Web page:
Mosques abound that have no minarets, notably in Turkey, Iran and India. Students in Delhi did an experiment at the Mughal-era Jama Masjid. They climbed to the top of its minaret and read lines to colleagues below who could scarcely hear them. Minarets don’t necessarily help in carrying human voices to any distance. Loudspeakers do, but here the ‘muezzins’ are often ill prepared to offer the required clear and soothing delivery. The legendary muezzin of early Islam was an Ethiopian slave — Hazrat Bilal. He is cited as a model reciter of the azan, a far cry from what one gets to hear around Delhi’s Hazrat Nizamuddin area, for example. A surfeit of loudspeakers makes it worse with off-key muezzins untrained to deliver a pleasant azaan.

There can be a discussion about the need for loudspeakers in mosques. What about the processions celebrating birthdays of an endless number of Hindu deities? Are they integral to Hinduism? The answer merits a detour through history and mythology. Unlike Islam or Christianity, Hinduism did not set out to be a proselytising religion. That being the case, how important are the processions, often wielding swords and spewing hate, to Hindus.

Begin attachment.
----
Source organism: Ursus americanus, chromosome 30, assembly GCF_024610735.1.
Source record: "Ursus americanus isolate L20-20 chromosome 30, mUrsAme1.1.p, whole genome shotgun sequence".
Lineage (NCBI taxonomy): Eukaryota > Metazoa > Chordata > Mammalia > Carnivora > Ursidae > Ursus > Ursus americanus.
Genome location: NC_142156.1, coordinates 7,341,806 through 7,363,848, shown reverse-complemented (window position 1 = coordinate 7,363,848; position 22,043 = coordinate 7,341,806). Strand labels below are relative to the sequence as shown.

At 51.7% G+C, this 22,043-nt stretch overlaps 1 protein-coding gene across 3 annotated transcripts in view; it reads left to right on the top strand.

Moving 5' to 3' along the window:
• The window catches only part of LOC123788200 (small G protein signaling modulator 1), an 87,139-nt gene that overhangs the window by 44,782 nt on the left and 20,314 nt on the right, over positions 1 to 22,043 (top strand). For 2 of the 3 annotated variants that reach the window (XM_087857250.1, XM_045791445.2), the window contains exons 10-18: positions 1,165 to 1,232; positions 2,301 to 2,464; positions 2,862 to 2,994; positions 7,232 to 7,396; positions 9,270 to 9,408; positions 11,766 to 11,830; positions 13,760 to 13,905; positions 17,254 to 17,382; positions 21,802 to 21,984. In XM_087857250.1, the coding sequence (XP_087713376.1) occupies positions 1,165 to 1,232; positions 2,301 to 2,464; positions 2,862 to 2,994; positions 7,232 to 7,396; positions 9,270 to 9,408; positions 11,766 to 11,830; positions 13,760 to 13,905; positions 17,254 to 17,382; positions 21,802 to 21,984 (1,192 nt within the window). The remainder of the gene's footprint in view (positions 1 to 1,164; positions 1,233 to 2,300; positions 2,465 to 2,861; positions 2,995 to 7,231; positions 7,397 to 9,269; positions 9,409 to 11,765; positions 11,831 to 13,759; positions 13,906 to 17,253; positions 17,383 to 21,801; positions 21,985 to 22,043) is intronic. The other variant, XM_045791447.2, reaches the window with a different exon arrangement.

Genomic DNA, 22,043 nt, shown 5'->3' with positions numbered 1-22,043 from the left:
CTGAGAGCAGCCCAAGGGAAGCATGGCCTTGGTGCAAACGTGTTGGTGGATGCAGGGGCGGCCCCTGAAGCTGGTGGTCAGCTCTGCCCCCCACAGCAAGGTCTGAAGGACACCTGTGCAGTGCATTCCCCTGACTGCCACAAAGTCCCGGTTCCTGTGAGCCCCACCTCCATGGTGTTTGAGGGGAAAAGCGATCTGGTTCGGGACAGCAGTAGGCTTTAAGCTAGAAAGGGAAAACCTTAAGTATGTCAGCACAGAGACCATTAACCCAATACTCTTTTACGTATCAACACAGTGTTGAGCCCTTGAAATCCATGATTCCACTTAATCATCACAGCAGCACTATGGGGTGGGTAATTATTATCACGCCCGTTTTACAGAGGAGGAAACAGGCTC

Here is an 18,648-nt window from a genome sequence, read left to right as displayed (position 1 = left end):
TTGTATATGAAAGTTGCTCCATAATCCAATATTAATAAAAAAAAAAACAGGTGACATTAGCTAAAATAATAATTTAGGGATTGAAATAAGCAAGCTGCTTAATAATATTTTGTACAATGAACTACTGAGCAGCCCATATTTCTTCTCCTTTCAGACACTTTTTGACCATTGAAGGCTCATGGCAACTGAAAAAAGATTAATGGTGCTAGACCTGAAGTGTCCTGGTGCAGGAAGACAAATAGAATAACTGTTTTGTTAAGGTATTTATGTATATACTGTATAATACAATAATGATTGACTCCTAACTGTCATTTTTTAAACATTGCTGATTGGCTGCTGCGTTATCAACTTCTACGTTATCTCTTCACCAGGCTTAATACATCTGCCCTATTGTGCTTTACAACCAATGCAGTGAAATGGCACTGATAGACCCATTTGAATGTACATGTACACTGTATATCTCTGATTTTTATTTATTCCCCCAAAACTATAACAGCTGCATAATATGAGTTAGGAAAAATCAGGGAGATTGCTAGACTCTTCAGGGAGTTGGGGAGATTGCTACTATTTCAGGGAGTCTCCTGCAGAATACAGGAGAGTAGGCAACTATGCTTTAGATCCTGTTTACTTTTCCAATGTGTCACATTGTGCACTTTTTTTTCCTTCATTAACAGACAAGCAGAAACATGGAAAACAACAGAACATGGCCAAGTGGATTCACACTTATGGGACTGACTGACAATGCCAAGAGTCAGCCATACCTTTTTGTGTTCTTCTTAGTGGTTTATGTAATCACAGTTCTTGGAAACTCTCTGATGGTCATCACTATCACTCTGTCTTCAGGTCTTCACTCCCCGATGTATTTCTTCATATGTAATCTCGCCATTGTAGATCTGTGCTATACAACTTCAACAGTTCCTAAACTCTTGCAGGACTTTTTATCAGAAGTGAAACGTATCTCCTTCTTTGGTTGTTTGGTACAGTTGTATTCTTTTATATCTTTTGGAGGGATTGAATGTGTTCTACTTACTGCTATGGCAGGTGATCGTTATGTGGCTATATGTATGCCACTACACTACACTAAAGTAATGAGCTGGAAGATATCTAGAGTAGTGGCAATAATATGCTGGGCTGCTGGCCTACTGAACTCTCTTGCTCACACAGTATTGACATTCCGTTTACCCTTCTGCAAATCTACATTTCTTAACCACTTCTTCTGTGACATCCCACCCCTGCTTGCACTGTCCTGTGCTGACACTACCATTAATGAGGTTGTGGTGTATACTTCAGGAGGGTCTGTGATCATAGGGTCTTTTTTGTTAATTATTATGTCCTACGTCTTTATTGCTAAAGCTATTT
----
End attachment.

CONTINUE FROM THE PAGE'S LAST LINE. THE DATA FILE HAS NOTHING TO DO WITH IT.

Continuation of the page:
Hinduism didn’t seek or accept converts until the founding of the Arya Samaj in 1875. The new sect opposed the caste system of the rival Sanatan Dharm. It also disapproved of idol worship and sought the return of the mostly lower-caste Hindus who had migrated to Islam and Christianity. Decades later, the campaign got endorsed by Sanatan Dharm, the sect to which Gandhiji and his assassin both belonged.